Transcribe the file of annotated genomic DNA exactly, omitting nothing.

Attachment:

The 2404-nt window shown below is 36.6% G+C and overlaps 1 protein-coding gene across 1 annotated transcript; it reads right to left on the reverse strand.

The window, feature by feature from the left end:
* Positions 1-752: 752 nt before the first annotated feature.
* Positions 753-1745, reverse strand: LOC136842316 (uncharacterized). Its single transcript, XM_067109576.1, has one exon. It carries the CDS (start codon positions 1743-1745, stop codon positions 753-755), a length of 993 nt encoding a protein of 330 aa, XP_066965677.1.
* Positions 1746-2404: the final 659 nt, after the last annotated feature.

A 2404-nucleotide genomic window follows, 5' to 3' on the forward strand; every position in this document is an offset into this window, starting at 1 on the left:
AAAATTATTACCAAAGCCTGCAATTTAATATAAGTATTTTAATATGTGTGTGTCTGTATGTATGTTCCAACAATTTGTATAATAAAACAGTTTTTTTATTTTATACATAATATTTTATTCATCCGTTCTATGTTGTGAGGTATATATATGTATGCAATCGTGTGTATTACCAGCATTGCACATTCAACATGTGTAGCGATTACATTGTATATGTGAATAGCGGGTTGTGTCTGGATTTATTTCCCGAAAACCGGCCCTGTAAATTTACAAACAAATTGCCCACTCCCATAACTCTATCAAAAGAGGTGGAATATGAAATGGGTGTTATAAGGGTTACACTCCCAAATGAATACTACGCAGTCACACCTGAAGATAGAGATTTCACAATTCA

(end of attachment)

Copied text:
The 2404-nt window shown below is 36.6% G+C and overlaps 1 protein-coding gene across 1 annotated transcript; it reads right to left on the reverse strand.

The window, feature by feature from the left end:
* Positions 1-752: 752 nt before the first annotated feature.
* Positions 753-1745, reverse strand: LOC136842316 (uncharacterized). Its single transcript, XM_067109576.1, has one exon. It carries the CDS (start codon positions 1743-1745, stop codon positions 753-755), a length of 993 nt encoding a protein of 330 aa, XP_066965677.1.
* Positions 1746-2404: the final 659 nt, after the last annotated feature.

A 2404-nucleotide genomic window follows, 5' to 3' on the forward strand; every position in this document is an offset into this window, starting at 1 on the left:
AAAATTATTACCAAAGCCTGCAATTTAATATAAGTATTTTAATATGTGTGTGTCTGTATGTATGTTCCAACAATTTGTATAATAAAACAGTTTTTTTATTTTATACATAATATTTTATTCATCCGTTCTATGTTGTGAGGTATATATATGTATGCAATCGTGTGTATTACCAGCATTGCACATTCAACATGTGTAGCGATTACATTGTATATGTGAATAGCGGGTTGTGTCTGGATTTATTTCCCGAAAACCGGCCCTGTAAATTTACAAACAAATTGCCCACTCCCATAACTCTATCAAAAGAGGTGGAATATGAAATGGGTGTTATAAGGGTTACACTCCCAAATGAATACTACGCAGTCACACCTGAAGATAGAGATTTCACAATTCA